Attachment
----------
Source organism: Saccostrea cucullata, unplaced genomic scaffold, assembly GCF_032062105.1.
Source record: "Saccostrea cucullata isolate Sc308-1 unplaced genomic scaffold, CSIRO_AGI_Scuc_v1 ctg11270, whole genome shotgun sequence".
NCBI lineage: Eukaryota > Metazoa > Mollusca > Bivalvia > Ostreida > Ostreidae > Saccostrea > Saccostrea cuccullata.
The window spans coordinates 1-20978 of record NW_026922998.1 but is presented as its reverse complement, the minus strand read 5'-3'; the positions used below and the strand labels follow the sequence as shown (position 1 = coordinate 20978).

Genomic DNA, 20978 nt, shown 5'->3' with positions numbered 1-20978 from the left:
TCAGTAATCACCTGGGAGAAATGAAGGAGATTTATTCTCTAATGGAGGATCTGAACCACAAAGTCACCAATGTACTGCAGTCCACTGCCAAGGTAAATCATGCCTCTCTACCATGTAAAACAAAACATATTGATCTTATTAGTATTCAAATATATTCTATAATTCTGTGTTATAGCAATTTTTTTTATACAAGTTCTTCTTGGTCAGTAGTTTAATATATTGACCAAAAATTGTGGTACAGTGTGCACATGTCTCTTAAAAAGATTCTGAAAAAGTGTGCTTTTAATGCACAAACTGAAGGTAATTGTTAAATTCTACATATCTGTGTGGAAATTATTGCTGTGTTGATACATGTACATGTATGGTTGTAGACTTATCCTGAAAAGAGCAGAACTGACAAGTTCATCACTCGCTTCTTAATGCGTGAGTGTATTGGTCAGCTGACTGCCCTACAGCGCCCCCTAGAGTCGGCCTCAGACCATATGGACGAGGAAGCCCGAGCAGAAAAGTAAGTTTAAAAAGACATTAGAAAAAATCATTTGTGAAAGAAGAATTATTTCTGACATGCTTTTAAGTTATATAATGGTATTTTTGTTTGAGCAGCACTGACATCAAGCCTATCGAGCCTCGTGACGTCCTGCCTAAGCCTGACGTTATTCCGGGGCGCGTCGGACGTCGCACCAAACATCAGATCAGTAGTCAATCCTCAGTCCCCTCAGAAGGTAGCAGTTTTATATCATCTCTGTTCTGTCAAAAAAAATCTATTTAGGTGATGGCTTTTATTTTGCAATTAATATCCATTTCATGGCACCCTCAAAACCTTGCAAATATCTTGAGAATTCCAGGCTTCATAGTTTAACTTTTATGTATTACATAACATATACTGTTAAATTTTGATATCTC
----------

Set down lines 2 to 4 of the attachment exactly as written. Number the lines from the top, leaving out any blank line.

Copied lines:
Source record: "Saccostrea cucullata isolate Sc308-1 unplaced genomic scaffold, CSIRO_AGI_Scuc_v1 ctg11270, whole genome shotgun sequence".
NCBI lineage: Eukaryota > Metazoa > Mollusca > Bivalvia > Ostreida > Ostreidae > Saccostrea > Saccostrea cuccullata.
The window spans coordinates 1-20978 of record NW_026922998.1 but is presented as its reverse complement, the minus strand read 5'-3'; the positions used below and the strand labels follow the sequence as shown (position 1 = coordinate 20978).